The Zombie War came unthinkably close to eradicating humanity. Max Brooks, driven by the urgency of preserving the acid-etched first-hand experiences of the survivors from those apocalyptic years, traveled across the United States of America and throughout the world, from decimated cities that once teemed with upwards of thirty million souls to the most remote and inhospitable areas of the planet. He recorded the testimony of men, women, and sometimes children who came face-to-face with the living, or at least the undead, hell of that dreadful time. World War Z is the result. Never before have we had access to a document that so powerfully conveys the depth of fear and horror, and also the ineradicable spirit of resistance, that gripped human society through the plague years.As part of my sudden interest in zombie literature, I decided to read World War Z because of all the "hype" I've been hearing about it and with the movie coming out soon.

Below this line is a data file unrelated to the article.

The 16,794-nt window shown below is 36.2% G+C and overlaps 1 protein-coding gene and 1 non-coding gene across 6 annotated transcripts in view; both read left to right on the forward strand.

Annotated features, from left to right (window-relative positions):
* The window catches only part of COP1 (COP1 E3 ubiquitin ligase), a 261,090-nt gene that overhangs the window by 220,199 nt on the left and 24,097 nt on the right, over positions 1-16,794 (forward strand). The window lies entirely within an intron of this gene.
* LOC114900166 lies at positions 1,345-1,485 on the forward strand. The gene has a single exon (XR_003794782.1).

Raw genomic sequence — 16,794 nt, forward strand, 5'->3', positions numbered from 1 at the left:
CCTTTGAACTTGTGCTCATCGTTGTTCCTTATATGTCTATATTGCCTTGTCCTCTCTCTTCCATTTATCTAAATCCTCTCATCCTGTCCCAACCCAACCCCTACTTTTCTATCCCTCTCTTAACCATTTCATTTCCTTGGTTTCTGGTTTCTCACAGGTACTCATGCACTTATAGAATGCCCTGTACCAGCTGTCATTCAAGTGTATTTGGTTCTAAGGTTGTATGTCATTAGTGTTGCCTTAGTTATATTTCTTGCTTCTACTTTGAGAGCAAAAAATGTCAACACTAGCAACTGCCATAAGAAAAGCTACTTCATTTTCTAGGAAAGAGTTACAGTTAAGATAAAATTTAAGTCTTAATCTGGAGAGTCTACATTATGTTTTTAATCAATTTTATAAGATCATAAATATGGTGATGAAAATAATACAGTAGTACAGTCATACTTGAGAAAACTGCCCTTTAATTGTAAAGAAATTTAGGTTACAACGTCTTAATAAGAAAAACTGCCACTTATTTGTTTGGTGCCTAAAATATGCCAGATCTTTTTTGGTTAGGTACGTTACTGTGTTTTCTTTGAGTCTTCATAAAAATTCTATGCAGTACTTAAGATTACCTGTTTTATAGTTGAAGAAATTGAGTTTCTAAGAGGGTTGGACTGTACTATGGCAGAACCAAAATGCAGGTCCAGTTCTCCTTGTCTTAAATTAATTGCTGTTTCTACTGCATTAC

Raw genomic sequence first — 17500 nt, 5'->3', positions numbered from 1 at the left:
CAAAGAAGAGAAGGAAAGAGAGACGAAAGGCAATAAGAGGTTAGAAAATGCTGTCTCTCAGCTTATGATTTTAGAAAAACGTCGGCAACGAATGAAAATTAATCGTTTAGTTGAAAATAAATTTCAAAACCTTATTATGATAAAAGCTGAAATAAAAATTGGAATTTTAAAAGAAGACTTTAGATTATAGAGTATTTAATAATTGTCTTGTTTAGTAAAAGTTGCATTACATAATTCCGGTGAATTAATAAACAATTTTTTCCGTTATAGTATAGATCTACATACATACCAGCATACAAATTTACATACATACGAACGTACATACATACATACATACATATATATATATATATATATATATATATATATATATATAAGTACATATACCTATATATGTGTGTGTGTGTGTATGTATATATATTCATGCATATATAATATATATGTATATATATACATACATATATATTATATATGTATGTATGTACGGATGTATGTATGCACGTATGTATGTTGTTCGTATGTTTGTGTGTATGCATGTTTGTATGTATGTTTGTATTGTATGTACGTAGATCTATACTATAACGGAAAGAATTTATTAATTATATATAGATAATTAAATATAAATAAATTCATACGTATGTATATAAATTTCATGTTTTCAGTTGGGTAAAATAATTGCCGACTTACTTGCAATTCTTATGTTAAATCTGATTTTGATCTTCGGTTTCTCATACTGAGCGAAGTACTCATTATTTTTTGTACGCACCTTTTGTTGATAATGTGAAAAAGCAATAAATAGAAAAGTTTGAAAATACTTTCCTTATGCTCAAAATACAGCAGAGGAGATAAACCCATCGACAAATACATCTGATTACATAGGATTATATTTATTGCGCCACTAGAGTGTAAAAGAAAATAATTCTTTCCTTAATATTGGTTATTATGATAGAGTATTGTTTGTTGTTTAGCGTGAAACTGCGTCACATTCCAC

I wasn't sure what to expect when I picked it up. It isn't a typical novel. It is a collection of stories (essays?) from survivors of the zombie apocalypse. Some stories had boring information, but most talked about their experiences in survival. Those people "interviewed" are from all around the world.
There was a lot of aspects that I had never considered before, like how different cities and governments would handle the outbreak and the fact that zombies could walk around underwater (so don't go swimming).
If you're looking for zombie killing action, this probably isn't the book for you. If you just like zombies and want to know the implications of the zombie apocalypse on the world, I would suggest this as your next read.